We’ve been writing for several years about end-zone upgrades becoming a big deal in college football, and this season sees the unveiling of two notable projects: Rice-Eccles Stadium and DKR-Texas Memorial Stadium.
It’s an interesting twist on a conventional architectural style, closing off the horseshoe of the traditional football stadium with a new structure. You see the traditional horseshoe design throughout NCAA football, in stadiums both old and new, ranging from Ohio Stadium (which opened in 1922) to Huntington Bank Stadium (the former TCF Bank Stadium, opening in 2009). There is an advantage to the horseshoe: most seats are facing the action, even those in the corners and at the top of the curved horseshoe. And even in college football stadiums with a different design–whether it be two main grandstands along the field, a designed implemented in venerable facilities like Husky Stadium, or the traditional oval bowl–the areas in the end zones, particularly at the top of the horseshoe, tend to be underutilized.
This season sees the unveiling of two notable end-zone upgrades: DKR-Texas Memorial Stadium additions at the University of Texas, and Ken Garff Red Zone at Rice-Eccles Stadium, at the University of Utah. These are not inexpensive upgrades — the University of Texas project cost $175 million, while the Rice-Eccles Stadium project cost $80 million. They differ in some key details, but they exist for the same reason: to upgrade what had been under-utilized space at the college football stadium.
At DKR-Texas Memorial Stadium, the new south end zone fully encloses the stadium for the first time in DKR-Texas Memorial Stadium’s 95-year history, carrying over the architecture of the north and east sides through new entry towers and filling in the corners with concessions-equipped terraces. One of the project’s crown jewels lies inside the seating bowl. A Longhorn-shaped balcony designed into the end zone seating will be visible from the air and is the first time a logo will be carved into a seating bowl. Along with new facilities for coaches and student-athletes, the space will include a student seating section with multiple corner patios, providing a unique game-day vantage point.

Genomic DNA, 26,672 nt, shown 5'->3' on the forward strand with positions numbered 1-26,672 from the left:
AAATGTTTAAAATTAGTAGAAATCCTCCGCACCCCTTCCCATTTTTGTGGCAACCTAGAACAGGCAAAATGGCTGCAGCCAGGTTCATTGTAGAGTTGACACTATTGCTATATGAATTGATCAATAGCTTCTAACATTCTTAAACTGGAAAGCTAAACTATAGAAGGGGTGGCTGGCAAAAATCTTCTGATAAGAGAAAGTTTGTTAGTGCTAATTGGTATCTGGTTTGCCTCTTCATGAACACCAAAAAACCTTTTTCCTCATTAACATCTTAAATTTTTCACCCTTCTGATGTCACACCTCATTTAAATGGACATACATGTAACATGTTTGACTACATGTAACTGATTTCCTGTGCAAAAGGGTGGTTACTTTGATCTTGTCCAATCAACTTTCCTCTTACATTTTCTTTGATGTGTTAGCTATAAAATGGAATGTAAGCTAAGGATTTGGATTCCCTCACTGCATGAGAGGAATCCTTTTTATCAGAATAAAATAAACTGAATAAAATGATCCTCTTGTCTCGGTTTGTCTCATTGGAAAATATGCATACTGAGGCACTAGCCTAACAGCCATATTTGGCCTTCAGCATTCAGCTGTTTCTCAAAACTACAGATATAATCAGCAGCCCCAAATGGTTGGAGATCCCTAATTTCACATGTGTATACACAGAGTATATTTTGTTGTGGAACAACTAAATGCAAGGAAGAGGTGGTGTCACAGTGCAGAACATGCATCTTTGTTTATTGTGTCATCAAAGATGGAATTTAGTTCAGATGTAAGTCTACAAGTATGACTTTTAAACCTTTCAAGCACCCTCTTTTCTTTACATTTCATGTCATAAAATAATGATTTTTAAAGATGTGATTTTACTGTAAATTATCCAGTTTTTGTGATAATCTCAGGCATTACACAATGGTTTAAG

At Ken Garff Red Zone at Rice-Eccles Stadium, the expansion and renovation project adds premium seating and increase stadium capacity by nearly 5,000, to 51,000. The expansion houses both teams’ locker rooms, officials’ locker rooms, sports medicine and equipment facilities, and many other spaces dedicated to game-day personnel at field level, plus a large field club.
One more project worth noting: The Shamrock Zone at Kansas State University’s Bill Snyder Family Stadium, which added a new 13,500-square-foot club space, 24 points of sale, plenty of new restrooms, and a variety of club-seating options. You can read more here.
Look for these end-zone upgrades to continue. Though The Bounce House at the University of Central Florida is a closed bowl, the proposed upgrades over the next few years are essentially end-zone upgrades. Though some proposals were put off because of COVID-19 issues, they are likely to be revived. For instance, the University of Wisconsin tabled plans for Camp Randall end-zone upgrades that would have also renovated parts of the adjoining field house, but don’t be surprised if the project is revived next year.
Photo of DKR-Texas Memorial Stadium upgrade courtesy University of Texas. Photo of Rice-Eccles Stadium upgrade courtesy Populous.